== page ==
Nate Field has signed a pledge that he will graduate from Belgrade High School and he says more students should do the same.

Belgrade High held an assembly and a lot of students signed the Graduation Matters pledge, said Field, a 17-year-old senior.

The pledge is a good idea, especially for kids at risk of dropping out, he said. Next year Belgrade High plans to get the new freshmen to sign.

“It’s important for them to see people supporting them,” Field said. On the pledges, students promise to graduate, write down why they will, and have the pledge witnessed by an adult with whom they have a connection.

Field is one of 40 high school students from all over Montana who serve on the Student Advisory Board created two years ago by Denise Juneau, state superintendent of public instruction.

The group met for two days in Bozeman on the Montana State University campus. Students discussed with Juneau ways teens can participate more in decision-making at Montana high schools and increase their sense of belonging to schools, to discourage dropping out.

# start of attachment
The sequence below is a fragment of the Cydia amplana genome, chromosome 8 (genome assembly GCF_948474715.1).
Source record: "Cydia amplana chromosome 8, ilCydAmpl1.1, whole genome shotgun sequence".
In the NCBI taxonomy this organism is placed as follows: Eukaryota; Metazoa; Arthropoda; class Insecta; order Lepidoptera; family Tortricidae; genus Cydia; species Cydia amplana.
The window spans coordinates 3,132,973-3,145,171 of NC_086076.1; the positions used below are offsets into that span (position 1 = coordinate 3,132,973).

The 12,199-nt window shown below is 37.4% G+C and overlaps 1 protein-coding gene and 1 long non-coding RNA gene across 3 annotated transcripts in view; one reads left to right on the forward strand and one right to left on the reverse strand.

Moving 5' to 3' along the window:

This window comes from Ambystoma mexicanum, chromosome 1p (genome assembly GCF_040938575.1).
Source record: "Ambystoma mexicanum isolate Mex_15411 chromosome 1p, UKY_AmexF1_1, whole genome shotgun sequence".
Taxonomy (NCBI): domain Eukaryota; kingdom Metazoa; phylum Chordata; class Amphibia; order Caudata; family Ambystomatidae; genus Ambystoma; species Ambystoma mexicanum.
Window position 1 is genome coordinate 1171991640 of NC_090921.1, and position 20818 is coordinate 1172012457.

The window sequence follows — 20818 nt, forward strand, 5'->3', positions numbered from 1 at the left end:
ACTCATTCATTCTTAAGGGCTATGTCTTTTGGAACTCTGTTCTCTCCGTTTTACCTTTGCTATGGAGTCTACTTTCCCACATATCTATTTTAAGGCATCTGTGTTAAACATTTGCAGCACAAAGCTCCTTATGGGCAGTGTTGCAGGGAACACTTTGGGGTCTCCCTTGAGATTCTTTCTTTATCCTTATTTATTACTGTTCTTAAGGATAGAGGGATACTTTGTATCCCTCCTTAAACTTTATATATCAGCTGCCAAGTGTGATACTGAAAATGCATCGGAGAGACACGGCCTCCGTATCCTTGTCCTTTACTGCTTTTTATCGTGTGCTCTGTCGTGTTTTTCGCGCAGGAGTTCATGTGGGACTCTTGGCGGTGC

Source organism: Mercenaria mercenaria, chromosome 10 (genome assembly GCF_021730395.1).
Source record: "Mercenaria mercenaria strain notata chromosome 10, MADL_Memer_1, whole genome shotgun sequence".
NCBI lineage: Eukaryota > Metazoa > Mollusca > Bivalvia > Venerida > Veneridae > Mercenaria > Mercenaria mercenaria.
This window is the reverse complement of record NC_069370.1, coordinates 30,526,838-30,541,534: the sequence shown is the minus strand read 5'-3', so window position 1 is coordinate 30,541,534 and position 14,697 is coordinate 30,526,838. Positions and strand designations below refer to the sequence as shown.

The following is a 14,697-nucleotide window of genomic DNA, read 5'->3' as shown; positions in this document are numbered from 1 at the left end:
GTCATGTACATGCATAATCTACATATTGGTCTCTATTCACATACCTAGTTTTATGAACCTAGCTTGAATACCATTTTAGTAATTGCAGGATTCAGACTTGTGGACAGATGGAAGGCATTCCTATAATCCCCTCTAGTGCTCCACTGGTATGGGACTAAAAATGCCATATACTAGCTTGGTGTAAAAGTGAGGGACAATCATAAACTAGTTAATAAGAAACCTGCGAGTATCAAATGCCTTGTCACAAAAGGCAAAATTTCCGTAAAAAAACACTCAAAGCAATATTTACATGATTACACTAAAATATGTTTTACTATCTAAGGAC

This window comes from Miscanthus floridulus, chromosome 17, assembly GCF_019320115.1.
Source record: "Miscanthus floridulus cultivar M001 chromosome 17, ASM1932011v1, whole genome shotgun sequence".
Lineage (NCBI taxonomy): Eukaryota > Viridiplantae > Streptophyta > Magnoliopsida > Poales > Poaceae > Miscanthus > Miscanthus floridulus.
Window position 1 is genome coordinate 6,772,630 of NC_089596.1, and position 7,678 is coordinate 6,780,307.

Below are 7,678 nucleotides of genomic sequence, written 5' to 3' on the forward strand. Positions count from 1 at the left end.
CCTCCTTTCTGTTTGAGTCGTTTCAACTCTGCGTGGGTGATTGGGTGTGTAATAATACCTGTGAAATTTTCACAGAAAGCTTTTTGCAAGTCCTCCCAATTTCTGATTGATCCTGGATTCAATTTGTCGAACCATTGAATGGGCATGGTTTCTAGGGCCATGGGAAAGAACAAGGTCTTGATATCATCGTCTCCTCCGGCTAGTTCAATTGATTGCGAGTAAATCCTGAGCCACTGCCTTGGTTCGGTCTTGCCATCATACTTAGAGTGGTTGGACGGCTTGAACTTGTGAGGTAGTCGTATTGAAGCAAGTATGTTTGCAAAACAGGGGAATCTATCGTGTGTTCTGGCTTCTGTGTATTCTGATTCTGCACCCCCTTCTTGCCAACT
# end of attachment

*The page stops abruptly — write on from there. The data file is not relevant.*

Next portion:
The Student Advisory Board is both an effort to get students more involved in state policies that affect them, Juneau said, and part of the Graduation Matters Montana campaign.

Students came up with the idea for the pledge, Juneau said. The students also have said that to promote graduation, it’s crucial that teens develop a relationship with a caring adult, see the relevance of what they’re learning in class to their lives, and have a healthy school environment that doesn’t allow bullying, she said.

About 2,500 Montana students have taken the pledge so far, Juneau said.

Two Bozeman High School students serve on the advisory board.

Reed Lone Fight, 16, a sophomore, who recently started a Native American Club, said it’s a good idea “having a student voice and getting students involved.” Larry Bratke, 17, a junior, said the pledge idea isn’t up and running at Bozeman High yet, but the effort to get students involved could have an impact.

“The only way we can make a difference is to put our voices out there,” Bratke said.

Gail Schontzler can be reached at or 582-2633.